The three Democrats hoping to win election and regulate utilities as part of the Arizona Corporation Commission took verbal jabs at each other Wednesday at a debate hosted by The Arizona Republic and azcentral.com.
Republic reporter Mary Jo Pitzl, serving as moderator, asked the trio whether utility customers would pay too much if the state requires more use of solar and other renewable energy, how they would proceed with a possible rehearing of Arizona Public Service Co.’s rate hike, and what separates the candidates from one another.
Two Democrats will move on from the Aug. 28 primary election and face two Republicans in the general election in November.
Five elected Corporation Commission members set rates and other policies for electric, water and gas utilities in Arizona. They also oversee other matters such as securities regulation, railroad crossings and power-plant and power-line locations.
They are elected to four-year terms and are paid $80,000 annually.
The Arizona Republic’s Ryan Randazzo explains what the Arizona Corporation Commission does and how these five elected officials can have a big impact on your electric bill.
No Democrats since 2012
Two of the five seats currently held by Republicans are up for election this year, with the incumbents running to retain their positions.
Democrats running this year are former commissioners Bill Mundell and Sandra Kennedy and newcomer Kiana Maria Sears. Mundell and Kennedy are campaigning together.
Kennedy was one of two Democrats — the other Paul Newman — on the commission who lost their seats in the 2012 election. They were the last Democrats in Arizona elected to statewide office.
The candidates were asked how they would work with the Republican majority at the commission if they won.
Kennedy said she could work with sitting Commissioner Robert Burns, who has been fighting to force APS to reveal what its parent company spends to influence elections, including those for the Corporation Commission.
“He’s been out there fighting the good fight with APS to get them to open their books,” said Kennedy, who was elected and served one term on the Corporation Commission. Before that, she served six years as a state representative starting in 1986, and another six as a state senator. She also owned a restaurant.
Mundell said he also could work with Burns. He also said his other public-office experience would allow him to work with Republicans.
Mundell was appointed to the commission as a Republican and served two full terms, ending in 2009. Before that, he served in the state Legislature and was a municipal-court judge. Including experience at the Registrar of Contractors, he has worked in all three branches of government and the commission, often referred to as the fourth branch of state government.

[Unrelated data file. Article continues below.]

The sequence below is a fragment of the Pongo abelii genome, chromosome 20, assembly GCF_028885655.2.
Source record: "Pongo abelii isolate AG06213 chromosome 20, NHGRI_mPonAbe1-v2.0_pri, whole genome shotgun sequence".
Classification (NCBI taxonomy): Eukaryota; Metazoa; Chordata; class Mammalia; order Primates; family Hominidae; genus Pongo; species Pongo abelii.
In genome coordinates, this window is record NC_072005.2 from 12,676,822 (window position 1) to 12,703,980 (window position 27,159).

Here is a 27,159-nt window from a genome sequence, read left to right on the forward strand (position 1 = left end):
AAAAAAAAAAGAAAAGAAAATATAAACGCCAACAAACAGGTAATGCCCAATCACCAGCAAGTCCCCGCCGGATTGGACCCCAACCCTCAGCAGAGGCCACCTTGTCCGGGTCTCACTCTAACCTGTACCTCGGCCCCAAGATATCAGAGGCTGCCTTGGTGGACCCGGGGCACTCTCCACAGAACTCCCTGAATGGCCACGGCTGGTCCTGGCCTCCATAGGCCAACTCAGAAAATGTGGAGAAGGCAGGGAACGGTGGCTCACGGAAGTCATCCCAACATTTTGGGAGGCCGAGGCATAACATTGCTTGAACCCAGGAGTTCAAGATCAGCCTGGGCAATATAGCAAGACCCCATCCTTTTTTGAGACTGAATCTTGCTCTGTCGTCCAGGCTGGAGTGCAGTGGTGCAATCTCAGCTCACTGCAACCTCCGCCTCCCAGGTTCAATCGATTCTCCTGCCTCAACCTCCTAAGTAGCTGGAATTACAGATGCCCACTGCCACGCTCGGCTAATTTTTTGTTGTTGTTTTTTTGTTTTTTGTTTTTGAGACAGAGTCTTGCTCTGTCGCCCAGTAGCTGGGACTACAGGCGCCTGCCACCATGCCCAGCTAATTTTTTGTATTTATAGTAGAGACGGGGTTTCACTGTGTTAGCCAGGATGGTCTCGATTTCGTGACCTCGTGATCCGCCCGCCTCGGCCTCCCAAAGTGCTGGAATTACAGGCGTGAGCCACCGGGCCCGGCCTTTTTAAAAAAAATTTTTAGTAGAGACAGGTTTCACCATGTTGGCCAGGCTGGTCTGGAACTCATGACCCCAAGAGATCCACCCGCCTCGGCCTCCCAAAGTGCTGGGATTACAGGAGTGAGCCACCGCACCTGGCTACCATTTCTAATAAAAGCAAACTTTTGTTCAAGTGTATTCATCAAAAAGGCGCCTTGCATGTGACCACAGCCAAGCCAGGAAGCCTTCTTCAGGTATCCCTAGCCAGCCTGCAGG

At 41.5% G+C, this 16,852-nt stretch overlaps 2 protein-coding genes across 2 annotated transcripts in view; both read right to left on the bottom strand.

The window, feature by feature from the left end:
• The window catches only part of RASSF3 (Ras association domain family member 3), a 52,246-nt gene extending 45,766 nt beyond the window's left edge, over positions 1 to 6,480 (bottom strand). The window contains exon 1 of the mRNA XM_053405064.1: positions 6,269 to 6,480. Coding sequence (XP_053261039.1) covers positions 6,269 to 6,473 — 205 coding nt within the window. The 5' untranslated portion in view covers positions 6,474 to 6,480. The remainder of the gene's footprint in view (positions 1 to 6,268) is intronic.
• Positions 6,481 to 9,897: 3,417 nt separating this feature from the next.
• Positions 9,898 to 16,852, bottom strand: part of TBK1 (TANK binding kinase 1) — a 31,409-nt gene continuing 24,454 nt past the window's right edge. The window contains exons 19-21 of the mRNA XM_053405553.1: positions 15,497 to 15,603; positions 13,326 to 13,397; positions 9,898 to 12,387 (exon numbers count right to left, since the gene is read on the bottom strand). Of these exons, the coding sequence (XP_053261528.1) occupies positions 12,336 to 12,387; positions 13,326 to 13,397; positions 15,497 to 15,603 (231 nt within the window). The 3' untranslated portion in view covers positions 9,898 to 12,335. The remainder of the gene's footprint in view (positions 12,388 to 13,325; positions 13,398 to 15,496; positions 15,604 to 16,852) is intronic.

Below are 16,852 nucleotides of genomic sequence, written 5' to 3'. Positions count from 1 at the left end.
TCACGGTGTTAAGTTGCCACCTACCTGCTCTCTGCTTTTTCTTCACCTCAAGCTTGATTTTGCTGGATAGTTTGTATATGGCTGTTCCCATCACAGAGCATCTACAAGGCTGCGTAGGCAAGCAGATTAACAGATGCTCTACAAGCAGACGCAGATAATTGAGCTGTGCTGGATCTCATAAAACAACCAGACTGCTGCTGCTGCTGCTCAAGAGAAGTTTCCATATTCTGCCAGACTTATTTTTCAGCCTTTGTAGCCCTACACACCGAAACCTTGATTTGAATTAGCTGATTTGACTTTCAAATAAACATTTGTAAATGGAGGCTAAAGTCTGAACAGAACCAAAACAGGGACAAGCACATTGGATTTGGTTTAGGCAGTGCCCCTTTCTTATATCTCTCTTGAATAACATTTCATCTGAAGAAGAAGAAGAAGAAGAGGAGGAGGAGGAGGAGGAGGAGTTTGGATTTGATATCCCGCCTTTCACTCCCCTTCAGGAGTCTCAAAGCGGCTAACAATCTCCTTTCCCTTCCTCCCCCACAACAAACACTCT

Sears said her experience working six years in the utilities division of the Corporation Commission taught her to work with both parties.
“I’ve had the opportunity to go back and forth, serving both sides,” Sears said.
There are three big reasons why Arizona’s largest utility is so involved in politics.
All support more solar
Renewable energy has been a primary campaign issue for Democrats running for the Corporation Commission in the past several election cycles, and this year is no different.
All three Democrats support a ballot initiative that, should it survive a legal challenge, will ask voters to increase the requirement for utilities to get half their power from renewable sources such as solar by 2030.
Sears, however, had some additional hopes for the state. She hopes half of all energy comes from solar, with additional contributions from wind and other renewables.
Her opponents said Sears was not grasping the details that separate the ballot initiative from a separate proposal from sitting Commissioner Andy Tobin, who wants to get 80 percent of utilities’ power from renewables by 2050 and count nuclear power toward that goal.
“Ms. Sears has on her website the same language as the Tobin proposal, so I don’t know what she supports,” Kennedy said. “The Tobin plan kicks the can down the road.”
Sears later clarified that she doesn’t support nuclear energy counting toward the goal.
Mundell was among the authors of the state’s renewable-energy standard that requires electric companies to get 15 percent of their power from renewable sources such as solar and wind by 2025. He said he supports the ballot initiative because the standard is “long overdue” to be increased.